This book contains several Dutch and German words and in those cases where the text doesn’t offer immediate clarification,
these words as well as historically relevant facts are necessary to understand the story. I refer to Brit milah
the Jewish ceremony of male circumcision and to the Strafprozeßordnung
as the German code of criminal procedure. A
few locations merit explanation such as Damrak
which is a famous street in Amsterdam where ships moored on the canal
at the dam while Gracht
is a typical referral to a canal in Dutch cities. The Oude Kerk
is the Old Church
which was built in the heart of Amsterdam in 1250 and was originally called the Church of St. Nicolas. A new church was built
around 1400 near the Dam. Finally, as matter of historical correction, De Sortie
is the name Rembrandt titled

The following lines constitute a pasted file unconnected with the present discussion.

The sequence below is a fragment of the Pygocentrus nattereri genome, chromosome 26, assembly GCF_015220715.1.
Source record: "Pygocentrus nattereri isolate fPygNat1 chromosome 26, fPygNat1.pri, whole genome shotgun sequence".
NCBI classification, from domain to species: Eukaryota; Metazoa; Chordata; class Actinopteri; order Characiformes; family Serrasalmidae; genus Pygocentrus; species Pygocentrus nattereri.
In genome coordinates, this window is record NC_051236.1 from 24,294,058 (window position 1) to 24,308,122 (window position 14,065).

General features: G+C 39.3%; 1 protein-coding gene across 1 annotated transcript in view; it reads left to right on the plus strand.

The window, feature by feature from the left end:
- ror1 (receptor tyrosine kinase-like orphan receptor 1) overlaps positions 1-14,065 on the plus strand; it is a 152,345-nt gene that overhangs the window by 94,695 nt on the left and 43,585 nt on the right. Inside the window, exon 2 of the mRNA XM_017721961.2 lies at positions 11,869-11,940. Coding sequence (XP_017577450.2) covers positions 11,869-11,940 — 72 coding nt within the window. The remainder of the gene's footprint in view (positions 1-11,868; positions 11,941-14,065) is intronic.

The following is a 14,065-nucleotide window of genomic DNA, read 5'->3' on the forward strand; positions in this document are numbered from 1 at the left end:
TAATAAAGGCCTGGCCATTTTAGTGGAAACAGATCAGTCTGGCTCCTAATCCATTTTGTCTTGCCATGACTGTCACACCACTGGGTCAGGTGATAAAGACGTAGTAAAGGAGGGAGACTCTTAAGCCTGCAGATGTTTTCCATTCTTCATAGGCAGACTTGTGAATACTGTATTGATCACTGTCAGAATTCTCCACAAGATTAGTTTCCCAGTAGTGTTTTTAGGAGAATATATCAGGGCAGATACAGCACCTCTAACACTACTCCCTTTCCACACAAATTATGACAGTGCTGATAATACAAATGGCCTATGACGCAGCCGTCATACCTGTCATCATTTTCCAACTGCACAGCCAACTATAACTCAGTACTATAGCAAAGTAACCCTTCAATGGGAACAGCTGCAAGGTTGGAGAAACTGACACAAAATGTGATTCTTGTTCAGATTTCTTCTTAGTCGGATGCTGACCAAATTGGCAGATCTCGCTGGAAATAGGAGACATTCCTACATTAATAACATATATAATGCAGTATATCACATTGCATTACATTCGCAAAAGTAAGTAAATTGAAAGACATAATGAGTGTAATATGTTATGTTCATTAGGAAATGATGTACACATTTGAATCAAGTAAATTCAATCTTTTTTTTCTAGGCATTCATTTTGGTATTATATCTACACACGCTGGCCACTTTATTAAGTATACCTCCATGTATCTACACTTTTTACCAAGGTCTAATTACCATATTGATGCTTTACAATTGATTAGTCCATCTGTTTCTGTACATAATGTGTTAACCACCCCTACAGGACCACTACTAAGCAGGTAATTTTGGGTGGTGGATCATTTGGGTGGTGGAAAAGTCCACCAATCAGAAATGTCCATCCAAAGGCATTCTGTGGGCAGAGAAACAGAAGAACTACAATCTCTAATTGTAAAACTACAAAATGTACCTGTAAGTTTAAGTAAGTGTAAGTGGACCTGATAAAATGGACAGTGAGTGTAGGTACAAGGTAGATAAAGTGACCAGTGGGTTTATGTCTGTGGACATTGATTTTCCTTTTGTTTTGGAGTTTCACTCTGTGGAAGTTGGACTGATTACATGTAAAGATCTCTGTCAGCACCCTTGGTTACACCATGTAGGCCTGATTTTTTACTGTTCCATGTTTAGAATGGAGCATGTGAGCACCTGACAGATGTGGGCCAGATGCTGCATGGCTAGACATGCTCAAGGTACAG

his large painting representing a captain and his guardsmen ready to leave on an inspection. Later it became known as the
Night Watch, a misnomer since the light in the painting belies daylight from above.
Rembrandt Harmenszoon van Rijn (1606-1669) regularly painted for Prince Frederik Hendrik of Holland.
One of such commissioned paintings, The Circumcision of Christ, symbolized the covenant of the
In 1756 the painting no longer appeared on the list of artworks owned by the Dutch royal descendants, and it was
believed burned in a a caste fire. If it did survive however, the Nazis would have stolen it during WWII.
When art dealer Tom Ardens buys a painting at a tag sale and believes it to be the lost painting, he decides
to sell it to solve his financial woes. His claim warrants a thorough authentication by the Rembrandt
Research Project. Regardless of the outcome of the investigation, infamous German criminal Fritz Schroller gets
in the way of Tom Arden's plan to sell it, and the battle is on, jeopardizing a possible windfall for the
Metropolitan Museum of Art in New York and Christie's auction.